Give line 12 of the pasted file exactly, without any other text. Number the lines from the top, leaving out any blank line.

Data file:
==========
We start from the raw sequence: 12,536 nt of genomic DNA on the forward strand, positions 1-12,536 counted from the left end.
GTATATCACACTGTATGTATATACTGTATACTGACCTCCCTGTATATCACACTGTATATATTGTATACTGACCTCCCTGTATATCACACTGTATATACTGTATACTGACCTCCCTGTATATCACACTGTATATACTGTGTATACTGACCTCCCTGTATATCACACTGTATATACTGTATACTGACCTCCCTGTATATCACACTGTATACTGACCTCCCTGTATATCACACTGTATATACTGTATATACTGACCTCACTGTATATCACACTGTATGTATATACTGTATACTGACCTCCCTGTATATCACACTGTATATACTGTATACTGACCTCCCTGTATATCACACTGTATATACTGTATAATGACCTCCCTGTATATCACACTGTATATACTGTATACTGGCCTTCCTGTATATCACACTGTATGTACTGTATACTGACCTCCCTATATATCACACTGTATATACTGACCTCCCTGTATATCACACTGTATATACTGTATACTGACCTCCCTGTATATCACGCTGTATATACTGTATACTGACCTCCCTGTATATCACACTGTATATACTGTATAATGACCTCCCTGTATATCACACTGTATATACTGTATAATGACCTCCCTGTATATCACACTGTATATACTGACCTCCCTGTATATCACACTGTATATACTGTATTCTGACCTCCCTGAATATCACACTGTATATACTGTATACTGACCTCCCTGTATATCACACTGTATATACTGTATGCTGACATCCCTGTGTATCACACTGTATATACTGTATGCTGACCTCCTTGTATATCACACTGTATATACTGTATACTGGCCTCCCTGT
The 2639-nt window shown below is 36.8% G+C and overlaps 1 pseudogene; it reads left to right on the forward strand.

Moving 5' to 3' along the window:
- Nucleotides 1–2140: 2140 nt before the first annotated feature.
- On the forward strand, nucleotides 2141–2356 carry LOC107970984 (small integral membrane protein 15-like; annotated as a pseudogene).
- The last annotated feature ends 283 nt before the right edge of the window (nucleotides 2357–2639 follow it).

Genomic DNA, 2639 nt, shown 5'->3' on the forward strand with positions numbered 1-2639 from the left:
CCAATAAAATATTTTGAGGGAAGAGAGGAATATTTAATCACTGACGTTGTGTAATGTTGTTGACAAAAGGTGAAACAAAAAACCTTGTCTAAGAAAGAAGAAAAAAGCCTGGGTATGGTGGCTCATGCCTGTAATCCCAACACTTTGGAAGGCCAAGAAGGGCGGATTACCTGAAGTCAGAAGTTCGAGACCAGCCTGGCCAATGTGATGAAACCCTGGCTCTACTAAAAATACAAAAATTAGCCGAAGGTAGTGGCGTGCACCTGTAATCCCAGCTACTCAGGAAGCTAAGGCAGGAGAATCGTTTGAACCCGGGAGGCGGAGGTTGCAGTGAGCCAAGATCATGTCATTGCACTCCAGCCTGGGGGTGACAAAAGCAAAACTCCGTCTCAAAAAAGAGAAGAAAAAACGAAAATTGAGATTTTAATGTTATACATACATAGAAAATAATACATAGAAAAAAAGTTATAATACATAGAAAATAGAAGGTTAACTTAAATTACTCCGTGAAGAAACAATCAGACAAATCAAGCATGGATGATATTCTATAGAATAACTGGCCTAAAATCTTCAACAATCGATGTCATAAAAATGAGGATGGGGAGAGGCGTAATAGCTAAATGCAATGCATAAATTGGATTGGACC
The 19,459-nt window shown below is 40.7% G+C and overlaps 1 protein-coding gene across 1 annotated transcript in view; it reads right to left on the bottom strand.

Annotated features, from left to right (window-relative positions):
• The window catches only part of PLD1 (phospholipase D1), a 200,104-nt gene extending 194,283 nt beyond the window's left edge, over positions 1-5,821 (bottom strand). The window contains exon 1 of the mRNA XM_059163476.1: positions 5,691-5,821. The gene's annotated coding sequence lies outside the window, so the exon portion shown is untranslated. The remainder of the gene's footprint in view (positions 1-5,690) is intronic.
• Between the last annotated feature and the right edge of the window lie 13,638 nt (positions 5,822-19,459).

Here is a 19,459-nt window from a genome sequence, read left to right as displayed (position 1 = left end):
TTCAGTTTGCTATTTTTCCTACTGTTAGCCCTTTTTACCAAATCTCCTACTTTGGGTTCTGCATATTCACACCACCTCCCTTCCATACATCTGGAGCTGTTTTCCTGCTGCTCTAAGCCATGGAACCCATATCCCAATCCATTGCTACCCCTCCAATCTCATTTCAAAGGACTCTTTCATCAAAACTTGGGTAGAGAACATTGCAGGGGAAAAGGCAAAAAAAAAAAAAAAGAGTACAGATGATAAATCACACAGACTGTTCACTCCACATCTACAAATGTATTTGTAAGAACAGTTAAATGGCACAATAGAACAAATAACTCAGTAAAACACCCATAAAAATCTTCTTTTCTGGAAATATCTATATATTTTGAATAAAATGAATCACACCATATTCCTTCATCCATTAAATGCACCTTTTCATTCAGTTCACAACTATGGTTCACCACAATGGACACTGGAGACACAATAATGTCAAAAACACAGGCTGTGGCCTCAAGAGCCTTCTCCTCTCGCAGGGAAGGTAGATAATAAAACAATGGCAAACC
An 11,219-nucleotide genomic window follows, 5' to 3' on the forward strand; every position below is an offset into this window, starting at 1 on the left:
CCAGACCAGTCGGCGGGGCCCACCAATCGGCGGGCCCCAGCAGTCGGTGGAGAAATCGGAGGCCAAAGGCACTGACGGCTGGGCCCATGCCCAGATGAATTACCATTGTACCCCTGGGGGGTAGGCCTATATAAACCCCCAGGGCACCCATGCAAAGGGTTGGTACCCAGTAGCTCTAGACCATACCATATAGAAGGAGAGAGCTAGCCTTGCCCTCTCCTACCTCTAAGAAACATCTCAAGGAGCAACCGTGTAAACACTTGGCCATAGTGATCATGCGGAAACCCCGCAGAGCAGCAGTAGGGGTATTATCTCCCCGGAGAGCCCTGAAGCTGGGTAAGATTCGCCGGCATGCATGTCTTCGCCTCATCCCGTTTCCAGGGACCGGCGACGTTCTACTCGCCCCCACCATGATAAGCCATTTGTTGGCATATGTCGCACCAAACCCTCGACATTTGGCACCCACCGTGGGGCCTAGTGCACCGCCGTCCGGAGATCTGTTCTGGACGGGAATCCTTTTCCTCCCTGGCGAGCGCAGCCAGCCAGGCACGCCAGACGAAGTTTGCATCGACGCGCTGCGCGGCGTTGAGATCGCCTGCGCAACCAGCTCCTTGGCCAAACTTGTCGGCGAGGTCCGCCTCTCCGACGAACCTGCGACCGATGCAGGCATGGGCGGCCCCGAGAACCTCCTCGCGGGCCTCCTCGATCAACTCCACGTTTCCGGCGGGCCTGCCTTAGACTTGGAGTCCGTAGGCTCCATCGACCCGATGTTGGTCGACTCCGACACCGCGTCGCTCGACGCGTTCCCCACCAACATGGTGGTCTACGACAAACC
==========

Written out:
• The window catches only part of PLD1 (phospholipase D1), a 200,104-nt gene extending 194,283 nt beyond the window's left edge, over positions 1-5,821 (bottom strand). The window contains exon 1 of the mRNA XM_059163476.1: positions 5,691-5,821. The gene's annotated coding sequence lies outside the window, so the exon portion shown is untranslated. The remainder of the gene's footprint in view (positions 1-5,690) is intronic.